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A Pathway to Equity: Resources for Administrators

By Alina O'Donnell
 | Feb 01, 2018

administratorsMore than ever, administrators who are passionate, knowledgeable, and advocates for literacy are needed in our schools and districts. According to ILA’s 2018 What’s Hot in Literacy Report, more than 81% of literacy/instructional coaches and 76% of reading/literacy specialists said the topic of Administrators as Literacy Leaders is extremely or very important to them. Results show a desire for more preparation and knowledge for wider support and involvement across communities.

Principals and administrators provide direction and guidance in communities worldwide, setting both the standards to which teachers aspire and the goals for students to meet. They influence curriculum and instruction, hiring and training practices, resource allocations, discipline policies, and more—elements of school culture that promote literacy and educational equity. Without their support, even the most competent and ambitious educators will find it difficult—if not impossible—to bring about meaningful change.

ILA West 2018 attendees will participate in focused, hands-on, workshop-style sessions to address issues of equity in education and discuss how to bridge the opportunity gap for historically underserved students. As we count down to the event, administrators can gear up with the free online resources below:

  • Last April, ILA conducted an #ILAchat on “Literacy Begins With Leadership.” Hosted by superintendents Glenn Robbins and Randy Ziegenfus, participants discussed the value of administrators as literacy leaders in communities and schools. The conversation is archived on Storify.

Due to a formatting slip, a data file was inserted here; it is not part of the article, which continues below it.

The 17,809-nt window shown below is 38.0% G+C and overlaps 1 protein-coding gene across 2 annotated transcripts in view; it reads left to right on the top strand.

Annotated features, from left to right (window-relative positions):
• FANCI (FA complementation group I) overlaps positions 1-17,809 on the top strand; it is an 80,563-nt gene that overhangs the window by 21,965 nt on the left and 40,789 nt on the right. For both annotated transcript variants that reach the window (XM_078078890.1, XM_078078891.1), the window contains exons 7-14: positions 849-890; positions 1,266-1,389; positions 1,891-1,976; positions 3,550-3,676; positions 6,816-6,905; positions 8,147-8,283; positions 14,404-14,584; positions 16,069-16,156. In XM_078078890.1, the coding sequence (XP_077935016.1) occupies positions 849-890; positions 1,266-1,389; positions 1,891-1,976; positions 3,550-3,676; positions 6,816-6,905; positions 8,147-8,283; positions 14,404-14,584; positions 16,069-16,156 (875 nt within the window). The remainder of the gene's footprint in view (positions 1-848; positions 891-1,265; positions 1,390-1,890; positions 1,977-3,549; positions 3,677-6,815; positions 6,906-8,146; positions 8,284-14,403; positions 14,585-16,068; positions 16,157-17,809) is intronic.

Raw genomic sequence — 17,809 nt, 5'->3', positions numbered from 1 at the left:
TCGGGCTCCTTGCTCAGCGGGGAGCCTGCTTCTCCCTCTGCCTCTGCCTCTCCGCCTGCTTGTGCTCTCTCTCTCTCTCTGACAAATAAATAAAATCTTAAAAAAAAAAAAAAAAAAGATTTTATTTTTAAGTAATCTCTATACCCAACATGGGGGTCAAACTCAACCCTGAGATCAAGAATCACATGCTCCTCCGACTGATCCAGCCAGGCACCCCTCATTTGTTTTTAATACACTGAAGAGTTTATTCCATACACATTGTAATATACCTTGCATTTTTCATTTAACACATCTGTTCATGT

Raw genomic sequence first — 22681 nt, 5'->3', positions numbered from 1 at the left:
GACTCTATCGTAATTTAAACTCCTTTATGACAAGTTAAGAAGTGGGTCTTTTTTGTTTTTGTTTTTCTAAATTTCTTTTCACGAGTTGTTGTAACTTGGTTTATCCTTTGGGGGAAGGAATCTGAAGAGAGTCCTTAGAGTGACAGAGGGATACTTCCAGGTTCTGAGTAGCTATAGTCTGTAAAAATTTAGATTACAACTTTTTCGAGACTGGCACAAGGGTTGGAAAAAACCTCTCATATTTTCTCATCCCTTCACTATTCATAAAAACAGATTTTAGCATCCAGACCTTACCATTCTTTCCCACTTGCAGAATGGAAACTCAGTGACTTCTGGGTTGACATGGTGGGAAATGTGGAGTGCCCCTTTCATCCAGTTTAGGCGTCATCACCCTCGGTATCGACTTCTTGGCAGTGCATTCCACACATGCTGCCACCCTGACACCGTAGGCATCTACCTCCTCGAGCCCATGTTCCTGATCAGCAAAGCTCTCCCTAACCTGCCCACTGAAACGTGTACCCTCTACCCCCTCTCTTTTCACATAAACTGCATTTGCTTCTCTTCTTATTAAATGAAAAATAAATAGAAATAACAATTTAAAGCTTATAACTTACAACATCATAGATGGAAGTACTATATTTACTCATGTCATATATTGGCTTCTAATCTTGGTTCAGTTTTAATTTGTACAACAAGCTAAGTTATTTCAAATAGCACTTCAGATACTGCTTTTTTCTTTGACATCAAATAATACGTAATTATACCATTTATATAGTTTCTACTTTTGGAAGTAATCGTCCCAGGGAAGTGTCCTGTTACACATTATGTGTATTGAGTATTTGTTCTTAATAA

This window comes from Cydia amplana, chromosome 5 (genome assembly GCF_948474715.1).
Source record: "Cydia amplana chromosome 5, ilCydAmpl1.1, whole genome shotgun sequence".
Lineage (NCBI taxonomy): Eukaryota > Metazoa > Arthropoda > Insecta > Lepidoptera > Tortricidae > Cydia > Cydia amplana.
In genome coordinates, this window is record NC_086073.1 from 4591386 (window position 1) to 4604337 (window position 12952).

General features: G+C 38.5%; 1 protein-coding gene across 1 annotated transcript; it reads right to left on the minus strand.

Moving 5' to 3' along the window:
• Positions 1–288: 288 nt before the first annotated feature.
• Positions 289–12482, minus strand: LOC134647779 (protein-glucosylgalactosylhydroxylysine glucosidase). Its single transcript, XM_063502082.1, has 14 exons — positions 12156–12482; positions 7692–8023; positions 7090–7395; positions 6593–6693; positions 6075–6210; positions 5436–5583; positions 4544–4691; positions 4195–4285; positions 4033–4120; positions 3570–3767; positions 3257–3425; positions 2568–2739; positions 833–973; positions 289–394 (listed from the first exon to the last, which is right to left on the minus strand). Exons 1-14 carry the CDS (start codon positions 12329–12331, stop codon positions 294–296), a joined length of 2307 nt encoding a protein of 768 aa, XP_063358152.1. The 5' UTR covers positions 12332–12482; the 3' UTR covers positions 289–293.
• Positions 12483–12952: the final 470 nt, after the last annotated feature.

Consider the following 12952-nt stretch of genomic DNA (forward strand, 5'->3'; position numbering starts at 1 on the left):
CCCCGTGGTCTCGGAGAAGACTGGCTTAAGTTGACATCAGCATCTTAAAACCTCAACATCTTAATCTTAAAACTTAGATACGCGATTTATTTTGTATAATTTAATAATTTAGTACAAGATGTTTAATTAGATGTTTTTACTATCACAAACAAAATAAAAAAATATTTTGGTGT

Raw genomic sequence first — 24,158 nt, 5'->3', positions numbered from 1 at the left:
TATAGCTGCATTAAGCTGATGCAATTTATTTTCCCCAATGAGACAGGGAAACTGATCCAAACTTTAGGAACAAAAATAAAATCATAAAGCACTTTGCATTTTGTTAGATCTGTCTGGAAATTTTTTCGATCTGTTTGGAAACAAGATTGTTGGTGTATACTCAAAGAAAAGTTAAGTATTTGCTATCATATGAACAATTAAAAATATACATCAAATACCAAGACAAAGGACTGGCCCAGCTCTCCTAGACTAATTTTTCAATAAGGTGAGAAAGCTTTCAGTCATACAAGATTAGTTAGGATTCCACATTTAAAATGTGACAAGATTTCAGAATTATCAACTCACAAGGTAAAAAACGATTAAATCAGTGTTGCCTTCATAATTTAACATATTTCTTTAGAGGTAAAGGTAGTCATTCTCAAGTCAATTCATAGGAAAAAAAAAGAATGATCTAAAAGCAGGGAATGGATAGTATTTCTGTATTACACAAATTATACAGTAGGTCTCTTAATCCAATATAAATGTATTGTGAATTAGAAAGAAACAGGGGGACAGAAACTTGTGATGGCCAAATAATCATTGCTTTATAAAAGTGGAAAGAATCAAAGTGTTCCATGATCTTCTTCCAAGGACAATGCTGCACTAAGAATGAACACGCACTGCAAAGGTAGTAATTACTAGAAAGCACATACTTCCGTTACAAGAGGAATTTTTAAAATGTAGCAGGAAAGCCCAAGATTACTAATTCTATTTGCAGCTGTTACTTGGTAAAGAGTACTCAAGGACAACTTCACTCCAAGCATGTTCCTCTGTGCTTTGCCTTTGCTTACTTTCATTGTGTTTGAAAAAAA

• The Association for Supervision and Curriculum Development compiled a list of articles, webinars, and other online learning resources that school leaders can use to promote a positive school climate and school culture.
  • Launched by the Consortium for School Networking (CoSN), the Digital Equity Action Toolkit for district leaders aims to help district leaders develop thoughtful and measured strategies to narrow the digital divide in their communities.
  • Building and Sustaining Talent: Creating Conditions in High-Poverty Schools That Support Effective Teaching and Learning, a report published by the Education Trust, describes the urgency of making low-income, low-performing schools attractive workplaces, and how some schools and districts are doing it.
  • Responding to Hate and Bias at School and Speak Up at School, two free booklets published by Teaching Tolerance, provide direction for administrators and educators trying to build an inclusive, affirming school climate.
  • Closing the Gap: Creating Equity in the Classroom, a report by Hanover Research, provides strategies, resources, and tools to help district leaders craft schoolwide reform efforts that address academic expectations, access to learning opportunities, high-quality instruction, resource allocation, and accountability to achieve educational equity.
  • Chris Lehmann, founding principal of the Science Leadership Academy, wrote an article for Edutopia on “How Leaders Can Improve Their Schools’ Cultural Competence.”
  • Last December, ILA and the National Association of Secondary School Principals cosponsored a briefing titled “Improving Student Literacy: Leadership Needed at Every Level” in Washington, DC. The briefing brought together a group of literacy leaders, policymakers, advocates, and educators who spoke to Congressional staffers from key Senate and House education committees about the critical importance of effective leadership at all levels. A recap of the event is available here.

Themed “Literacy: A Pathway to Equity,” the inaugural ILA West 2018 will take place March 16–17 in San Diego, CAWithin the strand for administrators, participants will hear from students, teachers, principals, and district leaders about what is most important when leading literacy in schools and communities. Breakout sessions will focus on learning, sharing, and discussing key concepts around equity and student language support when reviewing your literacy program, including pedagogy and materials. Learn more and register here.

Alina O’Donnell is the editor of Literacy Daily.

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